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3.1.3. Morphologies of Lyman-limit systems considered dangerous

Deep HST imaging of galaxies selected on the basis of colour to be at redshifts z > 2 has provided an important breakthrough in our understanding of high-redshift morphology [81, 42]. Such surveys probe systems seen at ages corresponding to 10-20% of the present age of the Universe. So far the results appear somewhat contradictory. Early studies focussed on the compact cores of these systems, which appear well-modelled by r1/4 law profiles, suggestive of proto-ellipticals (Giavalisco et al. 1996). Deeper observations have revealed morphological characteristics among the most bizarre yet seen on deep HST data (Fig. 5). Whether the morphologies of Lyman limit systems are interpreted as fairly regular or totally bizarre is a strong function of the limiting surface brightness of the observations, and whether the complex structures linking the bright knots have been resolved. Thus any interpretation of the morphologies of Lyman limit galaxies remains speculative. In the context of these lectures perhaps the best that can be done is to present explicitly the various factors that make the interpretation of the z > 1.5 morphological data so subtle.

Figure 6

Figure 6. Predicted I-band surface brightness as a function of age for a stellar population with a projected surface mass density of 108 Msun kpc-2. The three curves shown correspond to stellar populations with exponential star formation histories (with e-folding timescales of 1 Gyr) seen at redshifts z = 0.5, z = 1.0, and z = 2.0. Calculations are based on the predictions of the GISSEL96 spectral synthesis package (Bruzual & Charlot 1996). Also shown is the approximate I-band (F814W) isophotal detection limit for the Hubble Deep Field. Note the precipitous decline in visibility of older stellar populations with redshift. Curves such as these suggest that beyond z > 1.5 substantial mass could be locked in ``old'' (ages greater than one or two Gyr) stellar populations that would be undetectable even in red optical bands.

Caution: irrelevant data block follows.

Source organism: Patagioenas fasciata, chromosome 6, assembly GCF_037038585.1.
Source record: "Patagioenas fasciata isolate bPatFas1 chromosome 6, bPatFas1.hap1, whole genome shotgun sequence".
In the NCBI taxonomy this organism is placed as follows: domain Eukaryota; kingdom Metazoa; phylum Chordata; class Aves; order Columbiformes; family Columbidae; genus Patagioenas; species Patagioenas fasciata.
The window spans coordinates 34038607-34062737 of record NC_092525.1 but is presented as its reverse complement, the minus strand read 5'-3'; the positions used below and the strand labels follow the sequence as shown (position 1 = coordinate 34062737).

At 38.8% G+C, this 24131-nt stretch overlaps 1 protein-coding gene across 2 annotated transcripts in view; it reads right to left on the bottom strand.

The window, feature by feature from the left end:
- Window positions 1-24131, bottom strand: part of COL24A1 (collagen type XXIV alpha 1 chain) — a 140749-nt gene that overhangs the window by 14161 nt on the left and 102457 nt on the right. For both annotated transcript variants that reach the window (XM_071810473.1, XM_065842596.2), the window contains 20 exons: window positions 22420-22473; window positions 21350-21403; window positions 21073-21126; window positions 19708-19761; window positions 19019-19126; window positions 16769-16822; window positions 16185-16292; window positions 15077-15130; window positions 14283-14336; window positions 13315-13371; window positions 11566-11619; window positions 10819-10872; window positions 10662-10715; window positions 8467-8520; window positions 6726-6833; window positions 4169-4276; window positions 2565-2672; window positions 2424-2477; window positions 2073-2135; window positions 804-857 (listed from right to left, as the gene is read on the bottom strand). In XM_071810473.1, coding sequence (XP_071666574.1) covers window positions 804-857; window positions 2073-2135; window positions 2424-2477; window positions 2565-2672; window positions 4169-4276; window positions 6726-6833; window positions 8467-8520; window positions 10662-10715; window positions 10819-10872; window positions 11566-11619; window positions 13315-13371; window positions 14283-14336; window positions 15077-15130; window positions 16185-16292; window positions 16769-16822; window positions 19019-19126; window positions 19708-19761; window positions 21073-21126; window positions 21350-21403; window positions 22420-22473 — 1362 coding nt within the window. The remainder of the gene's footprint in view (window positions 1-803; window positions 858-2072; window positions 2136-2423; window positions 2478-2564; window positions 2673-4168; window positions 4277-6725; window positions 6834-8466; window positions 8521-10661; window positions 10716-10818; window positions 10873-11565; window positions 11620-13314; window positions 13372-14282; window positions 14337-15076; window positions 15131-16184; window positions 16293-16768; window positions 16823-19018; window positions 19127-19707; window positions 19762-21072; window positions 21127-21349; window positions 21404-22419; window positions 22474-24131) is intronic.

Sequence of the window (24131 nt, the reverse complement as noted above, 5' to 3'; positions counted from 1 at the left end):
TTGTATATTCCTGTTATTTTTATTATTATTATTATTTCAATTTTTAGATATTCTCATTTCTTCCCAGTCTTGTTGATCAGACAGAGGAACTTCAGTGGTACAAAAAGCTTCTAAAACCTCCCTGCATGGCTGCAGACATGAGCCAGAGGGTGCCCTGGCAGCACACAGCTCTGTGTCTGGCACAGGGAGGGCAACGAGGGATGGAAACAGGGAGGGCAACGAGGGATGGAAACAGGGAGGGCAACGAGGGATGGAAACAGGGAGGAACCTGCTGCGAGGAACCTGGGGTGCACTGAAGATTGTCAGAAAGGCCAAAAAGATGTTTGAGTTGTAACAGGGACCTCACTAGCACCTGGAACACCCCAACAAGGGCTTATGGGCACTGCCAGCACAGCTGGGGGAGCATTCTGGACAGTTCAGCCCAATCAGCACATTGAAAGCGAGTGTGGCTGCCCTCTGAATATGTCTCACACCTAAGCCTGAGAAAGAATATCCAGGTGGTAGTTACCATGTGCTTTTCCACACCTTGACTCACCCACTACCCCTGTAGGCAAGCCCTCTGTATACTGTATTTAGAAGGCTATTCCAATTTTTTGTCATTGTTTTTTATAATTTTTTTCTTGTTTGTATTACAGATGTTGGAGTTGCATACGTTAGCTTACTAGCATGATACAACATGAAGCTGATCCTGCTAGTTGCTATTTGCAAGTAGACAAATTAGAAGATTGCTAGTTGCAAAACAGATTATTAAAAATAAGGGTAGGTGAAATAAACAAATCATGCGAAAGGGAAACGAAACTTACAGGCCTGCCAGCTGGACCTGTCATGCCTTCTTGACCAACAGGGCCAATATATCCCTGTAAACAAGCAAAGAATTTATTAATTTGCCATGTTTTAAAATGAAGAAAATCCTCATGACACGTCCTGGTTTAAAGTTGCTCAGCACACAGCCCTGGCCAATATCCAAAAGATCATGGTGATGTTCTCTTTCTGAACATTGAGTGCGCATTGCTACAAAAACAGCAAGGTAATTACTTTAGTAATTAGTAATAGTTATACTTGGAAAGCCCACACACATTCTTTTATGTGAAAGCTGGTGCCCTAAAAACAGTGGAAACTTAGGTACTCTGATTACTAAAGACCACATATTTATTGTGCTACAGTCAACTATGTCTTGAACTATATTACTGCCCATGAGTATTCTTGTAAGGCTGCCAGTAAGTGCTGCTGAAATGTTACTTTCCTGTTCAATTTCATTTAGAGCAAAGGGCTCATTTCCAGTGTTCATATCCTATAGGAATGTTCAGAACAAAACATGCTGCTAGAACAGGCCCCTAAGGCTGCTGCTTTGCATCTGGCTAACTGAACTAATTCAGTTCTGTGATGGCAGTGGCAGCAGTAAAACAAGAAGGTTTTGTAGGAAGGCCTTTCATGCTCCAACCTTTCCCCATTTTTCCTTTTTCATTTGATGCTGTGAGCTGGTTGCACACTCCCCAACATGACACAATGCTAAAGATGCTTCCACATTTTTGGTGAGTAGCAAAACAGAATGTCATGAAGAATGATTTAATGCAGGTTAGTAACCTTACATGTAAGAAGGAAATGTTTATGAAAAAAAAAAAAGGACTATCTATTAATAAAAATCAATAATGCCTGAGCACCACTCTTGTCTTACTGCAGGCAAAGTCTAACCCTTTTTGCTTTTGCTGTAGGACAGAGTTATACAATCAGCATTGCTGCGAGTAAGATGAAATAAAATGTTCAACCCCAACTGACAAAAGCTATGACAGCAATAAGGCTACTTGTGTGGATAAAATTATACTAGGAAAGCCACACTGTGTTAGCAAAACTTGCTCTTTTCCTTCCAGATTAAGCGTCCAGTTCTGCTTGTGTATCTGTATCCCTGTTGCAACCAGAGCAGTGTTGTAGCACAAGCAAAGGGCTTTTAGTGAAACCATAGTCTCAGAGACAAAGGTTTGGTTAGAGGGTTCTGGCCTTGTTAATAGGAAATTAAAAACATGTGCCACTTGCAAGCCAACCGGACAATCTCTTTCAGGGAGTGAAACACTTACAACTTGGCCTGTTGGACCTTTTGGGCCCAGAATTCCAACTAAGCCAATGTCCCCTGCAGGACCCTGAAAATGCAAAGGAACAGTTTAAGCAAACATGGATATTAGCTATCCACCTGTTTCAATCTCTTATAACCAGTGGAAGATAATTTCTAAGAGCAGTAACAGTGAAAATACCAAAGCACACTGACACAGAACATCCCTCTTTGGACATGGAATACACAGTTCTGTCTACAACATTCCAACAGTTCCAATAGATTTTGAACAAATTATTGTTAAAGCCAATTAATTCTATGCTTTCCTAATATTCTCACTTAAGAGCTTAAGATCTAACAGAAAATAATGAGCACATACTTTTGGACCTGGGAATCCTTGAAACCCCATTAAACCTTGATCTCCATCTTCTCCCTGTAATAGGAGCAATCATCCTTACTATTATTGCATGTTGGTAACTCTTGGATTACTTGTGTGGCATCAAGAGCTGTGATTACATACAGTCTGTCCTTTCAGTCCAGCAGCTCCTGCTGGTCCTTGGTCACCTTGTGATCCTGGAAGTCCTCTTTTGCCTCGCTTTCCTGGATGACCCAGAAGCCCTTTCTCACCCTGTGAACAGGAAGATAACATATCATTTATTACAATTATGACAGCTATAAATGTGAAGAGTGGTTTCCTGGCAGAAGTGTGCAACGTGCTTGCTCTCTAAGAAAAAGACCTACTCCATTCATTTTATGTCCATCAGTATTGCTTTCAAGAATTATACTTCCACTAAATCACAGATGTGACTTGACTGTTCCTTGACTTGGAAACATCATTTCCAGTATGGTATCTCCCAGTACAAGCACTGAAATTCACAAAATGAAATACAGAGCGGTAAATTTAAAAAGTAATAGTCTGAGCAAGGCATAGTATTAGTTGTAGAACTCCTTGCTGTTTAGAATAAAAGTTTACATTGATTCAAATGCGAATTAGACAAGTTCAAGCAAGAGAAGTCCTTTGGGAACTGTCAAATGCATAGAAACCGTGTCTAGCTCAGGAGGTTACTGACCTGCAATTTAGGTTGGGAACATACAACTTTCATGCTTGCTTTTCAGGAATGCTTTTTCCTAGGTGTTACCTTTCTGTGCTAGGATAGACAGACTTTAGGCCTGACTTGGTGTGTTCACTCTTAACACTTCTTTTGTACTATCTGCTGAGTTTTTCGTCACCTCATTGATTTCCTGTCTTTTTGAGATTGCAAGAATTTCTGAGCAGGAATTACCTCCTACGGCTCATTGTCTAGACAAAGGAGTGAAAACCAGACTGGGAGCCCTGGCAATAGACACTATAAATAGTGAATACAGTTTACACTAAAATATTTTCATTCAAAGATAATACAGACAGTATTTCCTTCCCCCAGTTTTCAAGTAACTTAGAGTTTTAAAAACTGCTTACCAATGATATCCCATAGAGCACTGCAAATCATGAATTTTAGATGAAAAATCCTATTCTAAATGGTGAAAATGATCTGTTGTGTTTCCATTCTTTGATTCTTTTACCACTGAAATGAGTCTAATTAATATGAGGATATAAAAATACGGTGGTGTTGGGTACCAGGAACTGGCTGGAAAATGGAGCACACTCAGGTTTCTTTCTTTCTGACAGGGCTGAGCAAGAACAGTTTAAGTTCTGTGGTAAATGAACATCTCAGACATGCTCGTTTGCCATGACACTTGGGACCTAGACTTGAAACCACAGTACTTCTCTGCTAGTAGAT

The most obvious complication is that Lyman break systems are being observed at rest wavelengths so far in the ultraviolet that even the relatively sparse ground-based U-band data of local systems provide a poor reference standard for comparison. (In fact, the handful of local systems observed with the Ultraviolet Imaging Telescope on the Astro-1 and Astro-2 missions provide the best calibration reference.) In any case, Lyman limit systems are at redshifts so high that the effects of evolution must be incorporated explicitly when making meaningful comparisons. At the epoch being observed, the Universe may simply be too young to have evolved the old stellar populations that play an important role in defining local morphology. Also, extraordinarily strong surface-brightness selection effects bias against the detection of even intermediate-aged stellar populations. These latter points are perhaps best understood from plots such as that shown in Figure 6, which illustrates the surface brightness of a surface mass density as a function of population age and observed redshift. Stellar populations with ages greater than 1-2 Gyr are strongly biased against in observations at z > 1.5, and only the youngest stellar populations (the ``tip of the iceberg'' in terms of stellar mass) are detectable. On the other hand, if Omega is large then the Universe at z ~ 2-3 may be sufficiently young that the populations biased against would not have time to have formed, so a large proportion of the total mass would be detectable.

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